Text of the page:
With Sunday’s game on the line, the Bears’ vaunted and suddenly old-looking defense allowed Seahawks rookie quarterback Russell Wilson to lead his team 177 yards on its final two possessions, resulting in 13 points and an overtime victory.
The 23-17 loss to the visiting Seahawks, combined with another spate of injuries, may jeopardize the playoff aspirations of the 8-4 Bears, while it buoyed the hopes of the 7-5 visitors.
On an otherwise unseasonably warm and pleasant sun-splashed afternoon at Soldier Field, the loss left coach Lovie Smith as angry and disappointed in his defense as he ever has been in nine years with the team. He didn’t excuse himself from blame, either.
“Terrible job I did getting our football team ready,” said Smith, whose defense allowed 459 yards. “Defensively, we didn’t get a lot done. We had opportunities to make some plays there late, and we didn’t. Our pass rush wasn’t good enough there at the end.”
The Bears sacked Wilson twice but couldn’t get a hand on the third-round rookie out of Wisconsin when it mattered most.
On the Seahawks’ last two possessions Wilson’s passes converted a third-and-4, a third-and-10 and a fourth-and-3. He ran for first downs on third-and-2 and third-and-5 in overtime.
“Third downs were terrible today for us,” Smith said. “We had them in a fourth-down situation. (That’s) just not the type of football that we’ve played around here. It’s as simple as that; disappointing for all of us. Thank God we have more games to play to get this bad taste out of our mouths. We’re not that bad of a football team.”
That was Snmith’s message to the media. His message to the team was succinct.
“He said, ‘Not good enough,’ which is exactly what it was,” defensive end Israel Idonije said. “It wasn’t good enough.”
It wasn’t just the Seahawks’ elusive and resourceful 5-foot-11-inch quarterback who defeated the Bears, but Wilson had more to do with the outcome than anyone on the field. He rushed for 71 yards, averaging 7.9 yards per carry. He threw for 293 yards with a 104.9 passer rating.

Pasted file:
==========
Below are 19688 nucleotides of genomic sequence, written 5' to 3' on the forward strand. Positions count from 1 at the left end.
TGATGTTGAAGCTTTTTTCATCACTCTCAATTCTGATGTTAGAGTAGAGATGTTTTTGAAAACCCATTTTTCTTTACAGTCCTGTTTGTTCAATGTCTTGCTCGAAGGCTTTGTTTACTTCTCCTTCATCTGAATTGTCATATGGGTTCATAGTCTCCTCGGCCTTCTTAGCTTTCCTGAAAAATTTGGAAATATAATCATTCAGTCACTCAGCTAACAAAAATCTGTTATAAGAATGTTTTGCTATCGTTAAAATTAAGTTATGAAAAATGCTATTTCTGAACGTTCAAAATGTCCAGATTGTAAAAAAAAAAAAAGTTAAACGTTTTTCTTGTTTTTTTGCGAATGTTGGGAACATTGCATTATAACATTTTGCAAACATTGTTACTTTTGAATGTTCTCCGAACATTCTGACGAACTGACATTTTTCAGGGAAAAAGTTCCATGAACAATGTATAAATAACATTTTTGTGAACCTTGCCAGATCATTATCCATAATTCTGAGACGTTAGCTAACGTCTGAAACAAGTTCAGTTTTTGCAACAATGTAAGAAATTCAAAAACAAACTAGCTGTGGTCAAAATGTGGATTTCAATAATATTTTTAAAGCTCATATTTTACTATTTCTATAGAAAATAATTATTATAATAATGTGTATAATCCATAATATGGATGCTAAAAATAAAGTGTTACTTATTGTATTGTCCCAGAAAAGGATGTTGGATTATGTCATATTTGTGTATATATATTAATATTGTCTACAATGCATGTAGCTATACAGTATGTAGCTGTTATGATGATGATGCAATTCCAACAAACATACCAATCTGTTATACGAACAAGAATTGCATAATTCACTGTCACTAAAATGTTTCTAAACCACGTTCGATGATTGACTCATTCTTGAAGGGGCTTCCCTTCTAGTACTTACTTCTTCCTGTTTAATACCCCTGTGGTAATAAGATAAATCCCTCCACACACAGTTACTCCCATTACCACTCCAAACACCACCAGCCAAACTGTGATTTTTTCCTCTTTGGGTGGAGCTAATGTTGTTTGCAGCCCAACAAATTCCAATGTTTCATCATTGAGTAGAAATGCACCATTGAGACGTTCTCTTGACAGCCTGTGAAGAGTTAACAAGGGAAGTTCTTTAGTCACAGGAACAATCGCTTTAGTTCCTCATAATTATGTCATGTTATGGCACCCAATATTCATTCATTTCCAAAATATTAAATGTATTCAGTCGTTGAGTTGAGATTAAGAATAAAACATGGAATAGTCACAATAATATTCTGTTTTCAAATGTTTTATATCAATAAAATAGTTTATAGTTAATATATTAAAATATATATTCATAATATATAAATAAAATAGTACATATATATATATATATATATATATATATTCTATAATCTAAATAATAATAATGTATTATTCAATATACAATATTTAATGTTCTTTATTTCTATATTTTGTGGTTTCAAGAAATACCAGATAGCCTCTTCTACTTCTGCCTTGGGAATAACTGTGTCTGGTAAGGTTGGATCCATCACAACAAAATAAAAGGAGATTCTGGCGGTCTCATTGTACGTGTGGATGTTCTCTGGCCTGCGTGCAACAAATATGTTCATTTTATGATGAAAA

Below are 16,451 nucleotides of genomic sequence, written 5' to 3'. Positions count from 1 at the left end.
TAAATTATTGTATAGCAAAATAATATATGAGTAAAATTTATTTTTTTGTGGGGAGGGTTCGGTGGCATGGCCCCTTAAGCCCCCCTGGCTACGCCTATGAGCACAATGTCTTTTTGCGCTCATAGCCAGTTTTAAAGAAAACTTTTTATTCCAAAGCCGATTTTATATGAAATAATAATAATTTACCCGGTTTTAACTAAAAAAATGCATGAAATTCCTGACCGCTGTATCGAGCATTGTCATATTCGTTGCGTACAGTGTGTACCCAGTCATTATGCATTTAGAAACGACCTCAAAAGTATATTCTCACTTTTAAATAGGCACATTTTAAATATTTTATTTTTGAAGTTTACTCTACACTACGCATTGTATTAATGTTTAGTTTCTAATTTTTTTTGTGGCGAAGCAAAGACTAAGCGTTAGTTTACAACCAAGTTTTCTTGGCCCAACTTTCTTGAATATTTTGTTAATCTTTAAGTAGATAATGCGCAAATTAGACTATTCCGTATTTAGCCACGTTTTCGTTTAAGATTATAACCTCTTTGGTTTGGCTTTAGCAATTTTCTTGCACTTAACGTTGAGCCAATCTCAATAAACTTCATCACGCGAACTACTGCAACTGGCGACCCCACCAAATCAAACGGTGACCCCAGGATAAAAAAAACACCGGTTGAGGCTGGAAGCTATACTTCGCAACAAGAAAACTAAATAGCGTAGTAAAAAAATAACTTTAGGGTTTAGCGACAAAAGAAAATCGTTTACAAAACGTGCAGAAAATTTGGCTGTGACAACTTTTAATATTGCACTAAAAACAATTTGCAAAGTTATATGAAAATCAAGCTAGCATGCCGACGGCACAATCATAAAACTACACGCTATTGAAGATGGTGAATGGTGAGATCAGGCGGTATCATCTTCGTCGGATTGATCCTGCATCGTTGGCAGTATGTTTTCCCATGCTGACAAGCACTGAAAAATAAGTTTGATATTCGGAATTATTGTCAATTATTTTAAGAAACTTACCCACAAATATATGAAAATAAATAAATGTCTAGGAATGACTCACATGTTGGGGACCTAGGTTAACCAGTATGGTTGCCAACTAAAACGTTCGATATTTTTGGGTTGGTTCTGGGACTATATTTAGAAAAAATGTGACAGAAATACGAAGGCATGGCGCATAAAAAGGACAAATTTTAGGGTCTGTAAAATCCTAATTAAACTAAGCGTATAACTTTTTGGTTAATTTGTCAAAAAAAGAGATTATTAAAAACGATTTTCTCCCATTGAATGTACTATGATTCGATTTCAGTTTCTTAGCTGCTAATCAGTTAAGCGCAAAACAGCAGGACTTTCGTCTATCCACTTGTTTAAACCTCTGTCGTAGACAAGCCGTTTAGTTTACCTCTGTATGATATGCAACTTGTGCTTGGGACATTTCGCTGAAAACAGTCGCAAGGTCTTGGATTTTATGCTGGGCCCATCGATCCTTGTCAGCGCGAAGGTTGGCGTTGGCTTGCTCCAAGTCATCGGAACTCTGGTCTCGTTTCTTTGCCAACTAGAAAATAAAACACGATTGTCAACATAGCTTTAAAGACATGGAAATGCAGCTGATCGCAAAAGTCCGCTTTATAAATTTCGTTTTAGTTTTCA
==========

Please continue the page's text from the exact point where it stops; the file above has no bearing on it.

Wilson also fired the touchdown pass that appeared to win the game 17-14 with 24 seconds left in regulation, culminating a 97-yard drive. Then, after Jay Cutler’s miracle 56-yard pass to Brandon Marshall set up Robbie Gould’s 46-yard field goal sent the game into overtime, Wilson also tossed the game-winning TD pass.
Wilson practically willed his team to victory with so many clutch plays down the stretch that it will be painful for defensive players to watch today in film review.
Many of those same defensive players are certain to be cringing at the inordinate number of missed tackles that allowed the Seahawks extra yards after contact and helped them convert 8 of 15 third-down plays.
“Things that usually don’t happen to us, happened (Sunday),” said cornerback Kelvin Hayden. “It was just a couple times coverage breaking down, and (Wilson) getting outside the pocket and extending plays.”
Hayden and safety Major Wright both missed tackles that would have kept Seahawks wide receiver Golden Tate out of the end zone on his 14-yard TD catch in the final seconds of regulation. On the previous play Sidney Rice was wide open for a 27-yard reception after Wilson bought time in the pocket.
“At the end of the day, you have to make those plays,” Idonije said. “That’s the difference between winning and losing.”
On the opening possession of overtime, Wilson was 4-for-4 for 49 yards and ran twice for 17 yards, as cornerback Tim Jennings (shoulder) and middle linebacker Brian Urlacher (hamstring) left the field and did not return. Wilson appeared to be moving at a much faster pace than any of the Bears’ defenders.
Players claimed fatigue wasn’t a factor, and coach Smith said if it was, the defense was at fault for failing to stop the Seahawks.
“Fatigue plays in when you don’t get off the field on third down,” Smith said. “And then you don’t get off on fourth down. You have to be able to reach down. That’s what we’ve done in those situations is to make a play to get off the field.”
However, the 32-year-old Idonije demurred.
“You have to find a way to step up and make those plays, period.” Idonije said. “I don’t care if it’s overtime, second overtime, whatever it may be. This is what we do.”
Or, in this case, what they didn’t do.Copyright © 2013 Paddock Publications, Inc. All rights reserved.